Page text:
GDT20: Oh Vienna!

Vienna (not just an Ultravox hit!) has been a very enjoyable and exciting city for our delegation, as we travel north through Europe in the latter half of our tour. Here are some highlights from some of our delegates!

SHANNON MCLEAN: City landmarks and highlights

After the experience of the overnight train, we arrived in the slightly colder climate of Vienna. Even when we first stepped off the metro we stumbled across various artistic pieces of architecture. In this case it was not our hostel but a church. 

The city’s landmarks were greatly commentated by Patrick’s guide where we can not forget to mention the brilliant dad jokes. We passed through the ‘Museum Quarter’ (yes it’s a thing) and saw a huge statue of Queen Victoria. 

We also happened to be in Vienna on National Remembrance Day and came across a park of trees with potato sacks covering them as a tribute to those who lost their lives in the Holocaust. This was definitely something that made us aware of where we were and how much history each country has. 

Our last stop on Patrick’s Tour was the St Stephen’s Cathedral, another stunning piece of architecture. Standing tall and goth like it was nothing quite like we’d seen before. It showed harsh tones and sharp edges but inside gave out the feeling of warmth and elegance. 

Because of the rain on the 28th of January we decided it wasn’t worth the visit to Schonbrunn. However the resilient Directors, (especially noting Virginia, logistic Queen here) managed to fit in a visit to this unique Palace before Aspern. I personally didn’t know what to expect from the Palace, but upon arriving I was greatly surprised. There were some unique features such as the yellow colour, the huge columned statue on the hill overlooking the Palace, a desert zoo, a greenhouse full of palm trees and endless paths of stone connecting gardens. I think it would be safe to say that we all gained a bit of architectural appreciation in Vienna and will remember these landmarks due to their design.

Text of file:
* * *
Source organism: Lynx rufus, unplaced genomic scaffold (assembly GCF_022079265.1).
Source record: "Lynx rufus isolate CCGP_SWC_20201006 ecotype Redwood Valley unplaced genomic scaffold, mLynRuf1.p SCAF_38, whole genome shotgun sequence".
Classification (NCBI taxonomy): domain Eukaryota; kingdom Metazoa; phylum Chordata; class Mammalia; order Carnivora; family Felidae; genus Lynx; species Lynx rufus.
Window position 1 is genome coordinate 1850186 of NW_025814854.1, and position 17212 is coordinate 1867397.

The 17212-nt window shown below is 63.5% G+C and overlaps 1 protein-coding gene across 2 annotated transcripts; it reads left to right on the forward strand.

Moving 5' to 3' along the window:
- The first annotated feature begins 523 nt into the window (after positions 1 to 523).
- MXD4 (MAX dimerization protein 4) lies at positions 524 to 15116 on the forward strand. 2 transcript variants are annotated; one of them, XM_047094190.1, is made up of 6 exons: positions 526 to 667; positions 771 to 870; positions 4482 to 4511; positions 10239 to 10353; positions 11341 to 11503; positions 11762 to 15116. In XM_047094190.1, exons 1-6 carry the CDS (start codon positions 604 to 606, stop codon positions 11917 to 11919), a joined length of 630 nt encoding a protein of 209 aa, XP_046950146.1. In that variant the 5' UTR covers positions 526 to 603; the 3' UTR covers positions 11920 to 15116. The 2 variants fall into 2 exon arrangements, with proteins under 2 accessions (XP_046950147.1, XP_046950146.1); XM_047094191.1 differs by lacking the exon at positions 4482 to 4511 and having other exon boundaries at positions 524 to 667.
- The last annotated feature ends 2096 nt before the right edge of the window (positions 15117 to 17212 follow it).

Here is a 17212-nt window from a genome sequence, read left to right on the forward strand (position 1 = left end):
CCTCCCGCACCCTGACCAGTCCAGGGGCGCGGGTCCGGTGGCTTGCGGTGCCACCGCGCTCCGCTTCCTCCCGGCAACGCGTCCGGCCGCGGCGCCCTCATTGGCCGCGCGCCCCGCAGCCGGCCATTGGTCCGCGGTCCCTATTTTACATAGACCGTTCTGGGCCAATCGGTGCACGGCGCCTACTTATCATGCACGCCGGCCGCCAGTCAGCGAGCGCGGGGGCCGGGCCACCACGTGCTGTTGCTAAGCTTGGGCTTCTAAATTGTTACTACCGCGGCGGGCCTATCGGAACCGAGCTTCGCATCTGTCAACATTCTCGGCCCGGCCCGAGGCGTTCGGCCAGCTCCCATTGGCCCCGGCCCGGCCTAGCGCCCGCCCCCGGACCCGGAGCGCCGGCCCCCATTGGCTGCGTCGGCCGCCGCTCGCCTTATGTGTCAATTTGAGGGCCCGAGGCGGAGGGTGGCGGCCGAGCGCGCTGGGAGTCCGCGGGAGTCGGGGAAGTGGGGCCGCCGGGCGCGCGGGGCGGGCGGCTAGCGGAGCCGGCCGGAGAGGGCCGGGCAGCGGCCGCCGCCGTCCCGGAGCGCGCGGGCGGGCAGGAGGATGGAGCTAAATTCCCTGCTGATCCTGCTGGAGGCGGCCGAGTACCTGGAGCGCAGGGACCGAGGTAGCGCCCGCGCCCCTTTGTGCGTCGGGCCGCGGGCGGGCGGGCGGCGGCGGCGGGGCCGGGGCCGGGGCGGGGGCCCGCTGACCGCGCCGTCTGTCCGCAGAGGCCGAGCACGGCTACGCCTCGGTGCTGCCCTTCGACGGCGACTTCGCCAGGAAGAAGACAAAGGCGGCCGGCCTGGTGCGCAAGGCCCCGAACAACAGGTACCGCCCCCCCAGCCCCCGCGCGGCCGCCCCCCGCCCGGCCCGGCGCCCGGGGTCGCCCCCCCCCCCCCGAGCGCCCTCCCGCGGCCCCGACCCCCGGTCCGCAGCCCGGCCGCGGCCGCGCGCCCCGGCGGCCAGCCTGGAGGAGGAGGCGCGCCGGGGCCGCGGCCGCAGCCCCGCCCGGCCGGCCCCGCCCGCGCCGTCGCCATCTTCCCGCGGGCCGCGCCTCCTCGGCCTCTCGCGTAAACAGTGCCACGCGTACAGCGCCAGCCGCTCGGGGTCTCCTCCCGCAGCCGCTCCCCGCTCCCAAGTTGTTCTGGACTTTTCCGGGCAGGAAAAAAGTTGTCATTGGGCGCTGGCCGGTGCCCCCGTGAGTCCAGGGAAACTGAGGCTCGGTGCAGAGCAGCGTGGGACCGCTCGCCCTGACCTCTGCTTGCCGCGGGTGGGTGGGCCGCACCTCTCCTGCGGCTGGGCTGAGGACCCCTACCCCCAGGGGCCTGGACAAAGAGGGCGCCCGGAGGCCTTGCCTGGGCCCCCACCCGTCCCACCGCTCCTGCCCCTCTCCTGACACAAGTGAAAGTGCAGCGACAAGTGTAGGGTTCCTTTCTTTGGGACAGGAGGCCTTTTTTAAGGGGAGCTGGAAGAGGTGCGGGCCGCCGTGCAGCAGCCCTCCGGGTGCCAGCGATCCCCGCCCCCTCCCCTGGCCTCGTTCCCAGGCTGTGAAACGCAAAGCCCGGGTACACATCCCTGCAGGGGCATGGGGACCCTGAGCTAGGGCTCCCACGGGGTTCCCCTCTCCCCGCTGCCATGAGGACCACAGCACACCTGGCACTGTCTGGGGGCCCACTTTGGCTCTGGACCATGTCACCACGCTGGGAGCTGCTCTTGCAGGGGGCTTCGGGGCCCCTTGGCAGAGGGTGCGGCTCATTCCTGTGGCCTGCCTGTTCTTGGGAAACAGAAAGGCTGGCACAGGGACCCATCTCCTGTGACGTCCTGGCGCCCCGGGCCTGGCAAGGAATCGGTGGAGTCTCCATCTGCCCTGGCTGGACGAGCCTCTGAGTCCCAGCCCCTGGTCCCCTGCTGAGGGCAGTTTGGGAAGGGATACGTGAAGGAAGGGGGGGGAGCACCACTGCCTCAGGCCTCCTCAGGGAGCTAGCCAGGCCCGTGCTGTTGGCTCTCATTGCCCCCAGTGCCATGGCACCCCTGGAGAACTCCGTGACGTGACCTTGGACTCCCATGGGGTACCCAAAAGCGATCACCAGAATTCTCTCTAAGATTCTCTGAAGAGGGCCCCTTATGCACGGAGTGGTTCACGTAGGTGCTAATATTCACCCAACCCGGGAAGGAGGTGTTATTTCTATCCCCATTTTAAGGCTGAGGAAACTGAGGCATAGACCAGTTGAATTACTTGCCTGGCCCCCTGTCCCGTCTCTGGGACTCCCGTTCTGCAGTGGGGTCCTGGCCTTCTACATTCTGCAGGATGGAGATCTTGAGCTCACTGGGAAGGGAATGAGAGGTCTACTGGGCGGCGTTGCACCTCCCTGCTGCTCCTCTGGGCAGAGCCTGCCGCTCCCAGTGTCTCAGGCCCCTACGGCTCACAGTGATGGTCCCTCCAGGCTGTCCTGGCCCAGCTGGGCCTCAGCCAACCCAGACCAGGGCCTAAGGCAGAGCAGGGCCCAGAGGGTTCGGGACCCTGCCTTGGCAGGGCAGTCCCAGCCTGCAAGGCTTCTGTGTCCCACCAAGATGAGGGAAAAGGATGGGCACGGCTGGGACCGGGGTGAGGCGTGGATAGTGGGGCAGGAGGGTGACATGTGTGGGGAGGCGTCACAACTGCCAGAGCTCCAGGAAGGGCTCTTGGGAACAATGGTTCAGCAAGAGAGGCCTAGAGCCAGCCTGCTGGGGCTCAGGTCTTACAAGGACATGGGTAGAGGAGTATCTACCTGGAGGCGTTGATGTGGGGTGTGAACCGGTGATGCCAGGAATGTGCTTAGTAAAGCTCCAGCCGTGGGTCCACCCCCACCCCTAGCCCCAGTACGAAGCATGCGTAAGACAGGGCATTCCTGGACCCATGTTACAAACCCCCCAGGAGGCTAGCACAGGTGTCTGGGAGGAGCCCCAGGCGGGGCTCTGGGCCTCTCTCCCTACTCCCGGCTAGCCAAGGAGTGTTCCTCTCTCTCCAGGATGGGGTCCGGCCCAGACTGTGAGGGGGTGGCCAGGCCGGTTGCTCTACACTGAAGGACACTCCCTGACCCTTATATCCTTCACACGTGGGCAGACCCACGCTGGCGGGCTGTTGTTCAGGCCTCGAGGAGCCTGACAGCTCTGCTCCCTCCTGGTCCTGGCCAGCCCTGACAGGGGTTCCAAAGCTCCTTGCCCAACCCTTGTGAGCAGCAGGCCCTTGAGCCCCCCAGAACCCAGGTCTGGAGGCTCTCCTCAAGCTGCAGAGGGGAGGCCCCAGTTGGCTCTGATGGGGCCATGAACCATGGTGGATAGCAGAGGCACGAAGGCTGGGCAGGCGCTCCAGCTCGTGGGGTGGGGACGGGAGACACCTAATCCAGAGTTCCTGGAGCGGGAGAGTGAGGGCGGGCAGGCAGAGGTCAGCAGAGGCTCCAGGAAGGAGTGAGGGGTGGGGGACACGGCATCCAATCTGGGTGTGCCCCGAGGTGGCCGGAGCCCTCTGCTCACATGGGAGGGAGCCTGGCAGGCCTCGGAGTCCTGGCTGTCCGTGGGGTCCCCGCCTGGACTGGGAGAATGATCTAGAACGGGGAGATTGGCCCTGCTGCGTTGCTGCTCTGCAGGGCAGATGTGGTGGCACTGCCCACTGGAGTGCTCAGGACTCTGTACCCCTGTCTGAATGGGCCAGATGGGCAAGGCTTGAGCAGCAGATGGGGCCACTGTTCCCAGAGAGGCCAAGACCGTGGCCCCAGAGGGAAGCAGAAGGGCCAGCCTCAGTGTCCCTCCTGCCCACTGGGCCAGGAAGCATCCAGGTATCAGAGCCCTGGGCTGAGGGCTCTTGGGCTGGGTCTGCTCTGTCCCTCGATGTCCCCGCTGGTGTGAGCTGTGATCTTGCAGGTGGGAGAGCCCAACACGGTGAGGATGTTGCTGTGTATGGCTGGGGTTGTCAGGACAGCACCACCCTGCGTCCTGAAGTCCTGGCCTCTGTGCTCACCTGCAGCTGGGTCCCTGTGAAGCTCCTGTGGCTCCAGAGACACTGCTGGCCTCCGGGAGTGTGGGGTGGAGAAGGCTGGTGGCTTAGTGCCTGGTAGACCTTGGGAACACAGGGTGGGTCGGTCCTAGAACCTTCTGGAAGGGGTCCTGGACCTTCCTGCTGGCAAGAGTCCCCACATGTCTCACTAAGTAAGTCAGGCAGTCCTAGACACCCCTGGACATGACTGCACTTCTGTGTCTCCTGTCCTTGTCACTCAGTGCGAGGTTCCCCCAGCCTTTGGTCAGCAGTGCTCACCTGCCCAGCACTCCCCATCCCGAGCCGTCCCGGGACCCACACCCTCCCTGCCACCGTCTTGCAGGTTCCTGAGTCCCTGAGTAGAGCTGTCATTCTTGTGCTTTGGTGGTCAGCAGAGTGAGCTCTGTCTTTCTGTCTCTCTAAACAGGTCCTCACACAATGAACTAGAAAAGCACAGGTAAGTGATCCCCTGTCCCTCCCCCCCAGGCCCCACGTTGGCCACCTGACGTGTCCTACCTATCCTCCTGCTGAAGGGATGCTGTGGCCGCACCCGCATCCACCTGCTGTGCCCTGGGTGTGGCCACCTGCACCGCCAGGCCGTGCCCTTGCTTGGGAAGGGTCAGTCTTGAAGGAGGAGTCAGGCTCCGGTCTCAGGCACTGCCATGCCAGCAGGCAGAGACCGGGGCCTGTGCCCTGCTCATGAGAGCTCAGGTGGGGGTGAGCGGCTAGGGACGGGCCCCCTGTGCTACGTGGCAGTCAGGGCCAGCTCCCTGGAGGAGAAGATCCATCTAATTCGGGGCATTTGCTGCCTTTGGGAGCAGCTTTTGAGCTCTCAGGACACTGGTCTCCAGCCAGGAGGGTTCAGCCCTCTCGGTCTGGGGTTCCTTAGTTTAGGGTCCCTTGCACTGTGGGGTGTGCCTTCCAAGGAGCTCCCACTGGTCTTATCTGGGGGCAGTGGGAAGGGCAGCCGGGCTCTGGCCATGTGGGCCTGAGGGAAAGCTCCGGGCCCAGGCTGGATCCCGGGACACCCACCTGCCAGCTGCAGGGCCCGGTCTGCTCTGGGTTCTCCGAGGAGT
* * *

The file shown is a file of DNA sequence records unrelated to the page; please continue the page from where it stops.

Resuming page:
GWYNETH PALLARAG: Non-educational activities

Before even stepping foot in Vienna, our overnight train from Rome was an adventure in itself. Rooms were three bunks high and a suitcase wide, yet still big enough for the delegation to yarn through the night. 

Then came out hostel, which was right beside the famous Naschmarkt, a huge market with 16th-century origins. It was a symphony for the senses, and they sold everything from fresh fruit and vegetables, exotic herbs, traditional cheese and bread, with cute vintage stalls and tourist shops dotted around. Novelty enough for some delegates to lose all concept of money and spend €10 for a hundred gram bad of nuts.

Nothing says winter in Vienna like some nighttime ice skating, which Rathausplatz surely delivered. The trees were lit up, we vibed to the music, the view of the neo-gothic style city hall was gorgeous, and the atmosphere was magical. Though our delegates had physical lows, with a record tripe, falls and stumbles, it was undoubtedly a high point of our trip. 

Our coldest city yet, the two degree Viennese weather proved no match for this delegation. We trekked from meeting to meeting, platz to platz, refuelling every so often with a cup of rich, creamy coffee, and a classic Austrian apple strudel. Temperatures may have been low, but our spirits sure were high. 

BELLA GREIG: Educational Meetings